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Ten Years of Online Faith

In September, the Catholic Information Network marked its tenth anniversary of online evangelization and faith-building. One of the first Catholic presences in cyberspace, CIN continues to grow and adapt, providing many specialized forums (“mail lists”) to discuss Catholic topics and serving as a repository of papal documents, tracts, and articles. The Web site is at www.cin.org.

I knew CIN sponsors Mike and Sharon Mollerus online for a couple of years before I met them in the flesh. Having been a sysop (system operator) of a computer bulletin board system (BBS), I knew what dedication they showed in keeping CIN afloat, through many upgrades and crashes. It is a costly and time-devouring ministry. Why do they do it?

Sharon recently talked with me about CIN’s past ten years and looked ahead to the next few. The interview was conducted, of course, by e-mail, even though we now live scarcely two miles apart.

NEWKIRK: Can you tell me a little about CIN—what it is and what purpose it serves?

MOLLERUS: CIN is an electronic information service for Catholics and those inquiring about the faith. Previously a BBS network, it now operates primarily through a dedicated server on the Internet. CIN was founded to offer information on the Catholic faith, especially through the writings of the Holy Father, by way of the unthreatening and even anonymous electronic medium. It also offers a place for Catholics to gather and share their faith on a daily basis.

NEWKIRK: Besides files and mail lists, what else does CIN offer?

MOLLERUS: It offers archives of the mail lists along with a search engine [an electronic index], which given the nature of many of our specialized mail lists, offers a unique research source. For example, we archive mail lists on Natural Family Planning, Carmelite Spirituality, Eastern Catholics. People with specific interests can consult lists that contain invaluable information on particular topics. Additionally, through Web-based message boards, people can post announcements of upcoming events and other services of interest to Catholics. We see the Internet as an avenue for important interaction between Catholics. Our Montfort Spirituality mail list, for example, is the equivalent of an online study group led by one of the leading Mariologists in the world, Fr. Pat Gaffney. Rather than simply offering a repository of Catholic texts, the interactive mail lists and Web-boards open up an exchange among Catholics and others. 

NEWKIRK: How did CIN come into being? Were there many other Catholic groups online then?

MOLLERUS: Our close friends Martin and Jeanne Anne Ford first came up with the idea of CIN. In the summer of 1987, Martin was visiting BBSs in the San Francisco area, particularly those run by Fundamentalists. These Bible Christians had started many BBSs throughout the country and Catholics almost none. He asked me to help defend the faith on one such BBS in Oakland. We were soon kicked off! At that point we decided we would start a Catholic board and would invite all to visit and discuss with us. As much as possible, and requiring common decency, we have maintained an open board, ready to discuss any and all issues with those who will join us. In September 1987, the Holy Father visited San Francisco, and we started our board in honor of his visit. Our first task was to track down and make available in electronic form the talks he was giving in San Francisco. We believed that his teachings were so little known and so relevant to the daily issues in our lives that we wanted to make them more readily available to the general public. One of the operating principles of the electronic age is providing unmediated, undigested information in its original form. As we read transcripts of Congressional hearings, so we can read what the Holy Father actually said in its entire context, rather than a news service blurb.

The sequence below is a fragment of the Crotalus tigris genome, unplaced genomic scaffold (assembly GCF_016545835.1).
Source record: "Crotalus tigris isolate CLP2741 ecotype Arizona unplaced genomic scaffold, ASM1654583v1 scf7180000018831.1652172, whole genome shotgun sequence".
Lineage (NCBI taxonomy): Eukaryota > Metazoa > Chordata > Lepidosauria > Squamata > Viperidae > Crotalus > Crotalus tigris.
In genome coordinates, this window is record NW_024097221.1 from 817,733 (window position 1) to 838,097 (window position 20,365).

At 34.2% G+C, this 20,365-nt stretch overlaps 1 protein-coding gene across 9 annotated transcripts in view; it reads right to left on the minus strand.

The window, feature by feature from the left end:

NEWKIRK: Then what?

MOLLERUS: Once we set up the first CIN node, we discovered a few isolated Catholic boards in the U.S.—for example, one in Houston and the Fordham Jesuit board in New York. We set up a network between these boards, echoing [relaying] messages every evening through common echo conferences. Thus, CIN was the first Catholic electronic network linking Catholic boards. Within the first few months, Paul Sadek contacted me and told me about Fishnet. Fishnet, run by Fr. Hal Stockert, is the Catholic section of a large ecumenical electronic network. The members had been typing and gathering Vatican II documents and encyclicals and holding online ecumenical discussions. It was very exciting to discover others with the same interest of making these Catholic texts available widely and, in our case, always free of charge. Our close collaboration and friendship with Fishnet continues.

NEWKIRK: I know you started with a BBS system. How have things changed since the coming of the Internet?

MOLLERUS: The BBS system was well-organized for echoing messages (the equivalent of mail lists). However, it was always difficult to distribute large texts, such as papal documents. There was a pay service offering such, but originally the typing and exchange of documents was a cooperative effort. Also, to keep phone costs down, people needed to connect with a local BBS that carried the CIN mail lists. Fortunately, as CIN was on the GT Network, many secular BBSs carried CIN discussion and information lists! In this way, within a short time our Catholic discussion lists were reaching as far as Australia, the U.K., and Canada. We have become used to this kind of exchange on the Internet, but ten years ago it was very new and exciting!